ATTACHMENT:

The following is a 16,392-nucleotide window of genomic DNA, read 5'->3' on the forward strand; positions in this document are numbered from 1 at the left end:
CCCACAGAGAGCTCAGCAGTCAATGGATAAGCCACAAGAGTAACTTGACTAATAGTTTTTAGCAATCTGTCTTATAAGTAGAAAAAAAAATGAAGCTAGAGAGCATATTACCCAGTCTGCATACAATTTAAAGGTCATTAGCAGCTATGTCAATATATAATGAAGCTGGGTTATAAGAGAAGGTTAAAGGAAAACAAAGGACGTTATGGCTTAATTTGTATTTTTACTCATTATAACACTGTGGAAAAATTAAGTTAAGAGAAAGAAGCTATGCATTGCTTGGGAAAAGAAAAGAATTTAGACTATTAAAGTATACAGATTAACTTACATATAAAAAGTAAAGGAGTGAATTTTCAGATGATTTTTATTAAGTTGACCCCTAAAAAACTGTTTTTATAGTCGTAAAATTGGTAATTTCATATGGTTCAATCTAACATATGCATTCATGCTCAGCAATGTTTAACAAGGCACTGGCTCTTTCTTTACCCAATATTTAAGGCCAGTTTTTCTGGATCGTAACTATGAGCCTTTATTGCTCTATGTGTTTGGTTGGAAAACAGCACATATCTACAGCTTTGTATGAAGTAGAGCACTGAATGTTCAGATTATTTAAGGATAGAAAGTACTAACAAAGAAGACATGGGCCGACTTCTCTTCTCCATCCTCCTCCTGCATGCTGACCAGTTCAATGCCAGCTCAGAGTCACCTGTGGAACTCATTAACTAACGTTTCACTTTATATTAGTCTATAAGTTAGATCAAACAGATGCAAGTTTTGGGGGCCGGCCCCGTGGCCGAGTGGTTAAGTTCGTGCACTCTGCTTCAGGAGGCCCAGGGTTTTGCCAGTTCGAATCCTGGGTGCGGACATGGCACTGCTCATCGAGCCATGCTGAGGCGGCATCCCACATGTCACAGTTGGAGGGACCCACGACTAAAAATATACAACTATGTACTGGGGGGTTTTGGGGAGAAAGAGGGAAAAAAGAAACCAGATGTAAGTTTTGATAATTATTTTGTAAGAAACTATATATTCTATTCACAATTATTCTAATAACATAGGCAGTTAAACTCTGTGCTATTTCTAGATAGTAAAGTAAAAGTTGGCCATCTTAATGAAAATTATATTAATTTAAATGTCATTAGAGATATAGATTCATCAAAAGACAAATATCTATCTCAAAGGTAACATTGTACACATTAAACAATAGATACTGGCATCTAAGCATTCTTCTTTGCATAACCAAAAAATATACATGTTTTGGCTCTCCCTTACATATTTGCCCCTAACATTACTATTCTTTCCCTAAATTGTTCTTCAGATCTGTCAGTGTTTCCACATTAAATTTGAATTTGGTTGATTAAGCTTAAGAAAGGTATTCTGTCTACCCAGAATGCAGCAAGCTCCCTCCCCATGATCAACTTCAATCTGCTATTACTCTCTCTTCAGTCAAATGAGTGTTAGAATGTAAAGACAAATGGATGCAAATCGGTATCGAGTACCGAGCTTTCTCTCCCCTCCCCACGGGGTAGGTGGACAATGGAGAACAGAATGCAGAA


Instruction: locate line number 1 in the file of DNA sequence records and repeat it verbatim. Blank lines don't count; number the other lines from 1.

The following is a 16,392-nucleotide window of genomic DNA, read 5'->3' on the forward strand; positions in this document are numbered from 1 at the left end: